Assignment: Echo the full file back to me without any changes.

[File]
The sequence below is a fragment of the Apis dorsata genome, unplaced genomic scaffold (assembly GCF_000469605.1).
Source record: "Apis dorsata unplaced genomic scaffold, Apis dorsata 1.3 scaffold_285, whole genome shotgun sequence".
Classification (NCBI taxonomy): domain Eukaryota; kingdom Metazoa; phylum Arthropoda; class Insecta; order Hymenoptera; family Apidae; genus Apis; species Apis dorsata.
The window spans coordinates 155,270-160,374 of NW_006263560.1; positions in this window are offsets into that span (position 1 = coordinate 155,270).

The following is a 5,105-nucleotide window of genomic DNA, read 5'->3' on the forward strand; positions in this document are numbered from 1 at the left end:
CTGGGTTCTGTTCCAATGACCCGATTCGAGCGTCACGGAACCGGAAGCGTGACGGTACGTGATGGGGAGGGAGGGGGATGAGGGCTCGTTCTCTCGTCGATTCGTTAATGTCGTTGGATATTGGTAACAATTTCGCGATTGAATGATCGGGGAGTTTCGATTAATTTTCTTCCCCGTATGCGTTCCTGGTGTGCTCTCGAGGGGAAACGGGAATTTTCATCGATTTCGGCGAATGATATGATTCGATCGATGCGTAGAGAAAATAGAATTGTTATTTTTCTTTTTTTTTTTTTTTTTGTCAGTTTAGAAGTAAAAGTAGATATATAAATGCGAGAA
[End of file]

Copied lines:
The sequence below is a fragment of the Apis dorsata genome, unplaced genomic scaffold (assembly GCF_000469605.1).
Source record: "Apis dorsata unplaced genomic scaffold, Apis dorsata 1.3 scaffold_285, whole genome shotgun sequence".
Classification (NCBI taxonomy): domain Eukaryota; kingdom Metazoa; phylum Arthropoda; class Insecta; order Hymenoptera; family Apidae; genus Apis; species Apis dorsata.
The window spans coordinates 155,270-160,374 of NW_006263560.1; positions in this window are offsets into that span (position 1 = coordinate 155,270).

The following is a 5,105-nucleotide window of genomic DNA, read 5'->3' on the forward strand; positions in this document are numbered from 1 at the left end:
CTGGGTTCTGTTCCAATGACCCGATTCGAGCGTCACGGAACCGGAAGCGTGACGGTACGTGATGGGGAGGGAGGGGGATGAGGGCTCGTTCTCTCGTCGATTCGTTAATGTCGTTGGATATTGGTAACAATTTCGCGATTGAATGATCGGGGAGTTTCGATTAATTTTCTTCCCCGTATGCGTTCCTGGTGTGCTCTCGAGGGGAAACGGGAATTTTCATCGATTTCGGCGAATGATATGATTCGATCGATGCGTAGAGAAAATAGAATTGTTATTTTTCTTTTTTTTTTTTTTTTTGTCAGTTTAGAAGTAAAAGTAGATATATAAATGCGAGAA